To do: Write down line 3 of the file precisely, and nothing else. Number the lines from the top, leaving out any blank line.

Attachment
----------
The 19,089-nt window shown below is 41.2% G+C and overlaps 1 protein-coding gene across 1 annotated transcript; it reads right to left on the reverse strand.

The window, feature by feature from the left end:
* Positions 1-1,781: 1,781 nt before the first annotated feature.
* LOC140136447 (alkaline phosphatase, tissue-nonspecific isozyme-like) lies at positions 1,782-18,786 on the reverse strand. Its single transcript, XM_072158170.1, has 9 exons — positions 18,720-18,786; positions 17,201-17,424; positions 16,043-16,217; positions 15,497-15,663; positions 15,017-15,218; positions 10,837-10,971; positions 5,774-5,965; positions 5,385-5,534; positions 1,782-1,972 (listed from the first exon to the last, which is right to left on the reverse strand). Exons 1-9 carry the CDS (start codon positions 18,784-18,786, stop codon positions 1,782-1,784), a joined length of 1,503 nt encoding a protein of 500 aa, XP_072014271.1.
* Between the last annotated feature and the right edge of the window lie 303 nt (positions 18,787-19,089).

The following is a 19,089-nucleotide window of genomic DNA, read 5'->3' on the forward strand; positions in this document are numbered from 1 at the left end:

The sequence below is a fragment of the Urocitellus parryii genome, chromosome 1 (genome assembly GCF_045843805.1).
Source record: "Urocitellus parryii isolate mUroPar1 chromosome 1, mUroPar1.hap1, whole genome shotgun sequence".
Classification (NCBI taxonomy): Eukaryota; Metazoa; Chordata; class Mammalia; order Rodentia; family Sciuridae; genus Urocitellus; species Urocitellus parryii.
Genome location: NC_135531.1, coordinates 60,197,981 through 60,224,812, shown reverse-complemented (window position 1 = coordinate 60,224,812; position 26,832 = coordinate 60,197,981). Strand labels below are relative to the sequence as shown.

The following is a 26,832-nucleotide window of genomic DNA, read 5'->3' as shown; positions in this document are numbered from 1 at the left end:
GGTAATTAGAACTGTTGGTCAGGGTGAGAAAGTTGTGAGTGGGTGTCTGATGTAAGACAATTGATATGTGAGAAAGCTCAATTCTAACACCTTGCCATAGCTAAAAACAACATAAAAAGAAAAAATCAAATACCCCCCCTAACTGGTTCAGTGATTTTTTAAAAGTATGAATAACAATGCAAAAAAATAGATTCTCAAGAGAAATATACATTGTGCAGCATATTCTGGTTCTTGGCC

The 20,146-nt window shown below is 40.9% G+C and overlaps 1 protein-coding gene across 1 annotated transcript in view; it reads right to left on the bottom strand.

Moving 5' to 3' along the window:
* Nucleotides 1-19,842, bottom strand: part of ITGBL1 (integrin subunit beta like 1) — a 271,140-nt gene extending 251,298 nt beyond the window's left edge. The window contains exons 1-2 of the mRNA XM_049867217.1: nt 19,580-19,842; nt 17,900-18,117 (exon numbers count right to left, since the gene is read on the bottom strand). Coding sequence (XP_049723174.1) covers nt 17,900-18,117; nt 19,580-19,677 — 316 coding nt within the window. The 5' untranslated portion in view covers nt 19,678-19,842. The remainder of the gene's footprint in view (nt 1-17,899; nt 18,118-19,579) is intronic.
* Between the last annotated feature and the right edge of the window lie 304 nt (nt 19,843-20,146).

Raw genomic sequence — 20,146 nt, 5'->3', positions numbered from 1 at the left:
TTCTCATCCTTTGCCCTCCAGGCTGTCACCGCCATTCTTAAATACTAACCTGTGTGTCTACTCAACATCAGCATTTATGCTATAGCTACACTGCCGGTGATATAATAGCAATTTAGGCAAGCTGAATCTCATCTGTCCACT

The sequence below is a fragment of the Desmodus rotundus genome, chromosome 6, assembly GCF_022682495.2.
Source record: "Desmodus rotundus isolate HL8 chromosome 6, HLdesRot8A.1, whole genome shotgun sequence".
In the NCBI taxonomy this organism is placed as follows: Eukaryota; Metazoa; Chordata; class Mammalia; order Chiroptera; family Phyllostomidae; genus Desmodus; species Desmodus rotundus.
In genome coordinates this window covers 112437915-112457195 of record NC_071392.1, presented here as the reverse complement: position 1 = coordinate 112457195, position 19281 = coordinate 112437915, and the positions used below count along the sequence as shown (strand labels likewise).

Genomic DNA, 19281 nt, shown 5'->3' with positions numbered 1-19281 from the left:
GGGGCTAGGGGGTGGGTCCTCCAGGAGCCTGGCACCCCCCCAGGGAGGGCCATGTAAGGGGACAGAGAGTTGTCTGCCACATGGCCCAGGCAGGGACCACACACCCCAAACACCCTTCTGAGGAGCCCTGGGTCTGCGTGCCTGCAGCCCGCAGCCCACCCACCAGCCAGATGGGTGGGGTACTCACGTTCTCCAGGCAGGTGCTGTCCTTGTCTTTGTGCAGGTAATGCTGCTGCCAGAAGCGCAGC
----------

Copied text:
* Positions 1-1,781: 1,781 nt before the first annotated feature.